“Competitors like DuckDuckGo, a small search engine that sells itself as a privacy-focused alternative to Google, could never match Google’s tab with Apple. Apple now receives an estimated $8 billion to $12 billion in annual payments — up from $1 billion a year in 2014 — in exchange for building Google’s search engine into its products. It is probably the single biggest payment that Google makes to anyone…”

Source : Apple, Google and a Deal That Controls the Internet – The New York Times

“The U.S. Administration’s move to ban TikTok and WeChat for U.S. app stores is a direct attack on the Internet. It is an extreme measure that fundamentally undermines the foundation of the Internet. It’s especially a threat to the principles of openness and accessibility as well as its decentralized management. The Internet has no center. This type of top-down intervention is worrisome because – similar to efforts in China – it tries to impose a centralized management style that runs counter to how the Internet actually works.”

Source : Internet Society: U.S. Administration ban of TikTok and WeChat is a direct attack on the Internet | Internet Society

Contract for the Web

“The Web was designed to bring people together and make knowledge freely available. It has changed the world for good and improved the lives of billions. Yet, many people are still unable to access its benefits and, for others, the Web comes with too many unacceptable costs. Everyone has a role to play in safeguarding the future of the Web. The Contract for the Web was created by representatives from over 80 organizations, representing governments, companies and civil society, and sets out commitments to guide digital policy agendas. To achieve the Contract’s goals, governments, companies, civil society and individuals must commit to sustained policy development, advocacy, and implementation of the Contract text.”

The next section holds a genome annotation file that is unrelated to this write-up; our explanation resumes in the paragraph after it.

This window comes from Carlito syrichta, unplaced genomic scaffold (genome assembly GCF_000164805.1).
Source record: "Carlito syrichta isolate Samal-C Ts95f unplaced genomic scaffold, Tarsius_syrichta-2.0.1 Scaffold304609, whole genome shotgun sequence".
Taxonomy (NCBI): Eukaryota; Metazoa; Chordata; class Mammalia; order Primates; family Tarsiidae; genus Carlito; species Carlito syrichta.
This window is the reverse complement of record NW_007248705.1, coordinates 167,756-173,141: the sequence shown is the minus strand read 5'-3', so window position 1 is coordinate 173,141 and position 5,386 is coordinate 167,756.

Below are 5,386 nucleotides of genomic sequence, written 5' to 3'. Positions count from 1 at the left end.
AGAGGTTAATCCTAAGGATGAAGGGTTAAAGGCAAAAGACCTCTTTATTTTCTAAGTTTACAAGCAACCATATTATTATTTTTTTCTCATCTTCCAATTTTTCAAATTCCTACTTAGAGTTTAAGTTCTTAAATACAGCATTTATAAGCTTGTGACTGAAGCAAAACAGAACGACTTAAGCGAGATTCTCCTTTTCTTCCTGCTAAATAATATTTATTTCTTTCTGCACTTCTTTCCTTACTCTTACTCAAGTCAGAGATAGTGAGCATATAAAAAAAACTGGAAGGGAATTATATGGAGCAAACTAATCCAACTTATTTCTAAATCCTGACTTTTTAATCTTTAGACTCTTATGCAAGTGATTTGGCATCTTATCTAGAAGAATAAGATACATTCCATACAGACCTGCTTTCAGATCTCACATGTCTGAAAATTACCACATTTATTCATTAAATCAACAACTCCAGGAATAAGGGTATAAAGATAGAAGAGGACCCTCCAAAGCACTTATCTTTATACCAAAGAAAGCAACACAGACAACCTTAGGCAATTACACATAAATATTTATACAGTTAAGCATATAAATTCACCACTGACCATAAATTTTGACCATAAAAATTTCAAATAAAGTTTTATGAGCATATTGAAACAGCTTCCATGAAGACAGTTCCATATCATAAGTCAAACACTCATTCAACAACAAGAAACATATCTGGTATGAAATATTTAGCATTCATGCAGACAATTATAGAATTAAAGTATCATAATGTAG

Source : Contract for the Web

“Nous pensons que vouloir faire payer Google pour des absurdités liées au référencement est une très mauvaise idée pour la presse en ligne. La Directive droit d’auteur est d’ailleurs si mauvaise et si peu adaptée aux enjeux modernes que Google peut refuser légalement de payer une redevance en incluant un opt-in — beaucoup de médias, ceux du groupe Humanoid inclus, sont d’ailleurs déjà prêts, d’après Mind News.Plutôt que de demander rémunération pour justifier l’immobilisme, nous appelons la presse à se poser les bonnes questions pour se transformer efficacement et envisager un avenir où Google n’est qu’un cadre de plus pour référencer du journalisme de qualité.”

Source : Pourquoi nous ne voulons pas que Google nous paie pour référencer nos articles – Société – Numerama

« Depuis le 18 octobre, début des arrêts de travail inopinés à la SNCF, trois comptes ouverts depuis plusieurs années sur le réseau social américain par SUD Rail ont vu leur accès restreint voire bloqué pour l’un d’entre eux. Selon le troisième syndicat de la SNCF, il s’agit des comptes SUD Rail Fédération, Sud Rail centraux et SUD Rail Paris Nord qui rassemblent, cumulés, plusieurs milliers d’abonnés ».

Source : SNCF : Facebook restreint les comptes des syndicats SUD Rail et CGT cheminots – Le Parisien

La démocrate Elizabeth Warren a fait du démantèlement des GAFA l’un des points clés de son programme économique.

“Mme Warren propose, elle, d’emprunter la voie politique : faire voter un texte qui désigne comme « plateform utilities » les plates-formes qui réalisent plus de 25 milliards de dollars de chiffre d’affaires. Il serait alors interdit d’être « joueur et arbitre » c’est-à-dire de posséder l’une d’entre elles tout en développant une activité dessus : sont visés les produits d’Amazon, Apple Music, Apple TV+, Google Shopping, Google Maps…”

Source : Face à la domination des GAFA, les défis du démantèlement